Saturday, July 17, 2010
Vinokourov's escape proves successful
REVEL, France -- Returning to the Tour de France after a doping ban, Alexandre Vinokourov of Kazakhstan won the 13th stage Saturday while Andy Schleck of Luxembourg kept the yellow jersey.
Vinokourov made a bold solo breakaway at the end and was followed in a mass sprint by Mark Cavendish of Britain and Alessandro Petacchi of Italy. They finished 13 seconds behind Vinokourov.
"It was a beautiful victory, a beautiful reward," Vinokourov said after winning the fourth Tour stage of his career. "I heard fans shouting 'Vino' at the start ... that gave me a lot of motivation."
Tour de France Tracker
Get all the information you need on every rider and team, plus real-time results from every stage of the 2010 Tour de France. Launch »
The 36-year-old rider won the Tour of Spain in 2006. He was kicked out of the 2007 Tour de France for blood doping in one of the biggest scandals of that year's doping-marred race.
Schleck kept pace with two-time Tour champion Alberto Contador of Spain, who trails the leader by 31 seconds.
Vinokourov looked back at the trailing pack and thrust his arms skyward at the end of the 122-mile course from Rodez to Revel over five low-level climbs. He finished in 4 hours, 26 minutes, 26 seconds and hugged Astana teammate Contador.
Seven-time Tour champion Lance Armstrong cruised in a late-arriving bunch. He finished 4:35 back in 100th place, the fourth straight day he's lost time to the leader. The 38-year-old American has said his victory hopes are finished. He's 36th overall, 25:38 back.
Vinokourov broke from the pack within the last 6 miles, overtaking an earlier breakaway rider, Italy's Alessandro Ballan, and then holding off the pack on a late descent. The Kazakh rider said he hadn't planned on attacking after Astana managers recommended a "calm" ride on the day -- but that he saw an opportunity and took it.
Contador tweeted: "I am happier than if I had won."
Saturday's stage victory would have been Vinokourov's sixth at the Tour, but his two stage wins in 2007 were nullified after his disqualification.
Vinokourov, who was grilled about doping after he won the Liege Bastogne Liege in Belgium in April, said riding in the Tour this year was "already a big victory for me."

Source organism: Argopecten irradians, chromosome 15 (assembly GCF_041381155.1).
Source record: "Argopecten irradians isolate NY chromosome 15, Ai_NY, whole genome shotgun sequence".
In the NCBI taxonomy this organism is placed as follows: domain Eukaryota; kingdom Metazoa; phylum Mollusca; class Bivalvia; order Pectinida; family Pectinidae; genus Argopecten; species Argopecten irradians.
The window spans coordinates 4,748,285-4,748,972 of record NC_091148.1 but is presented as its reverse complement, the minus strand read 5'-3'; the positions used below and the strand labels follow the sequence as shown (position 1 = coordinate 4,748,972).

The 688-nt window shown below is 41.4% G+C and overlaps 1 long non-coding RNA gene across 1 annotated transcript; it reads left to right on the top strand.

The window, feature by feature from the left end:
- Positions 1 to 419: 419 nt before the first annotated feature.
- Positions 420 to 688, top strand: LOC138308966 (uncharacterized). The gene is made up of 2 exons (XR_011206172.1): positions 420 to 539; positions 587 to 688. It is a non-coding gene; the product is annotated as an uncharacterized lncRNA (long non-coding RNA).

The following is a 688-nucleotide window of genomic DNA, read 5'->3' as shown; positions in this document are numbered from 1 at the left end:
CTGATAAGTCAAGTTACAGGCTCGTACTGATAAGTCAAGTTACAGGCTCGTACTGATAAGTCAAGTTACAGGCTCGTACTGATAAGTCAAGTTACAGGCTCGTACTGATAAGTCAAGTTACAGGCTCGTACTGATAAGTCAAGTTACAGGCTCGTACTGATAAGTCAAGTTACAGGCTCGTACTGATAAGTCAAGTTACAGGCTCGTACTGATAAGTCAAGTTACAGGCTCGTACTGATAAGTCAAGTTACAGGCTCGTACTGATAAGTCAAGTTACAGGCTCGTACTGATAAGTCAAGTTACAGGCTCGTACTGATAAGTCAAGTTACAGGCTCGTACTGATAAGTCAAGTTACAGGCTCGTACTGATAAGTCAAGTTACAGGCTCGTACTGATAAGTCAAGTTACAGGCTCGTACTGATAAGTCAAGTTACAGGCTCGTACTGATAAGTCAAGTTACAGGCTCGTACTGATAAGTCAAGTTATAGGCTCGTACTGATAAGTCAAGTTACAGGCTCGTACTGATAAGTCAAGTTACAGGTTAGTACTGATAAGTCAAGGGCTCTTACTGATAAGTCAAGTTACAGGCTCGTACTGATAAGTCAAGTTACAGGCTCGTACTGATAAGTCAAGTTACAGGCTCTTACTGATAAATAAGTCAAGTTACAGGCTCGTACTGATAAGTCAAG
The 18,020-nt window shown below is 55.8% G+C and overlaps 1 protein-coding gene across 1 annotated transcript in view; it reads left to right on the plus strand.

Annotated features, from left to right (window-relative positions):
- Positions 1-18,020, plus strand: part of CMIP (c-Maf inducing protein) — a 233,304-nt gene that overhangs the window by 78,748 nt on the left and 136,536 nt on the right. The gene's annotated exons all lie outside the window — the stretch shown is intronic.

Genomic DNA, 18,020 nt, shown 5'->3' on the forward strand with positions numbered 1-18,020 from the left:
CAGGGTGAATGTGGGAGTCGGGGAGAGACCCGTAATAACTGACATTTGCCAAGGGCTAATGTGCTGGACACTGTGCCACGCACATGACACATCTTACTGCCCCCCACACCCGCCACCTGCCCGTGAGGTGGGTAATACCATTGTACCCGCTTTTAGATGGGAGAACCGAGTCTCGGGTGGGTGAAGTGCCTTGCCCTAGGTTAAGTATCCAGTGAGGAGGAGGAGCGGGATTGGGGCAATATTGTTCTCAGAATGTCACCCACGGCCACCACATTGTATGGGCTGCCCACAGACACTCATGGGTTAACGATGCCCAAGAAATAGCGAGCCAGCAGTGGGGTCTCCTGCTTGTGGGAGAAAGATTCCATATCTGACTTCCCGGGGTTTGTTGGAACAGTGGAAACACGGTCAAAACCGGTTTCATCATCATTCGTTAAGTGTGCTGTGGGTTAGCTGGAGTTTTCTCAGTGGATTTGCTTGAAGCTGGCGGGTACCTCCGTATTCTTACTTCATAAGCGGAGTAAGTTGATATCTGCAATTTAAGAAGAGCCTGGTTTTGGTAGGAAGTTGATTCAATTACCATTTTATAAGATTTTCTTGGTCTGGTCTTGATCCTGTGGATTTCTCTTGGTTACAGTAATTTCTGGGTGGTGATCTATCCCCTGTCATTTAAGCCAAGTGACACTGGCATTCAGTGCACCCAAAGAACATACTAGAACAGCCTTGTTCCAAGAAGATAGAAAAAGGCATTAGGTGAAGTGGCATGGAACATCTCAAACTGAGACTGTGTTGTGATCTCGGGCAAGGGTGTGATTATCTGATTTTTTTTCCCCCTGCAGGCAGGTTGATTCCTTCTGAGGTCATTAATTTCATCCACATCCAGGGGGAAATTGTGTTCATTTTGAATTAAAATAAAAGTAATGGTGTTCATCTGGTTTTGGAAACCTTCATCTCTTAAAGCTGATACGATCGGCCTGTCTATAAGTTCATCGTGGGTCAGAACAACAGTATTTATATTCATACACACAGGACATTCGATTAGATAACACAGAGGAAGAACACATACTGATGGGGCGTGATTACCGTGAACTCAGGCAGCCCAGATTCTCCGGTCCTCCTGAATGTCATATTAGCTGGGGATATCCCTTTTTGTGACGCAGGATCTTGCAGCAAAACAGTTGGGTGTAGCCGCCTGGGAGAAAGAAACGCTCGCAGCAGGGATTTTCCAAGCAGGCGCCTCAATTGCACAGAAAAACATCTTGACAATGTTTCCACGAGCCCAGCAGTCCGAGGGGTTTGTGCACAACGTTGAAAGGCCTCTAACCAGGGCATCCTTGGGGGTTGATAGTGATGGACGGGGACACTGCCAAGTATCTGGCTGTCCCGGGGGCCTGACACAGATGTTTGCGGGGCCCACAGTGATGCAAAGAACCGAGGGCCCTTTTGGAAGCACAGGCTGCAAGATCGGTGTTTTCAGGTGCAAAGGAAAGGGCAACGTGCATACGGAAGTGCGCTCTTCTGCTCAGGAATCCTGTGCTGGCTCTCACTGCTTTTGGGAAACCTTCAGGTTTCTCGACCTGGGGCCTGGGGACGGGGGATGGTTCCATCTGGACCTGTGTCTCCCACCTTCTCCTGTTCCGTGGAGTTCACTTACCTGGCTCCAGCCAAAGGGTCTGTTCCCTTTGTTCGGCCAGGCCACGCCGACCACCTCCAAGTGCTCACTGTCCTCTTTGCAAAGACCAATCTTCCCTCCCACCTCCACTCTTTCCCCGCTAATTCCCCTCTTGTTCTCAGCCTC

After his victory in Belgium, Vinokourov had said that he knew he had to regain the trust of fans and that he wanted to prove that he could win through hard work.
With Saturday's win, "I showed I worked hard in these two years."
The top standings didn't change because the main contenders crossed in the same pack.
"It was a good day for my team," said Schleck, the Saxo Bank leader. "We didn't have to work. ... Today was calm -- tomorrow is the battle. We're going to have a nice stage tomorrow."
Samuel Sanchez of Spain was third, 2:45 back.
With his third-place finish, Petacchi took the green jersey, which is awarded to the best sprinter, from Norway's Thor Hushovd, who was eighth. The Italian won the first and fourth stages.
After the pack had finished, Armstrong was shown on TV smiling and chatting with RadioShack teammate Yaroslav Popovych while on a leisurely ride under a canopy of trees along French roads.
Before the stage, the Texan's trouble with crashes continued when he surprisingly went down before the start line during the warm-up ride.
RadioShack spokesman Philippe Maertens said Armstrong believed he simply bumped a teammate and fell, scraping his left elbow. He returned to the race quickly.
The American didn't respond to questions before or after the stage. He has been plagued by crashes at this year's Tour, going down at least three times and getting delayed at least twice.
Armstrong, in response to a Twitter posting suggesting that he might be planning "a big surprise" for Sunday, replied: "I like the sound of it."
The race enters the Pyrenees on Sunday -- the first of four days of punishing climbs in the mountains that will play a key role in who wins the three-week race at the July 25 finish in Paris.
The 115-mile ride from Revel to the ski station of Ax-3 Domaines will lead riders up two extreme climbs, first the Port de Pailheres -- one of the toughest ascents in cycling -- and an uphill finish.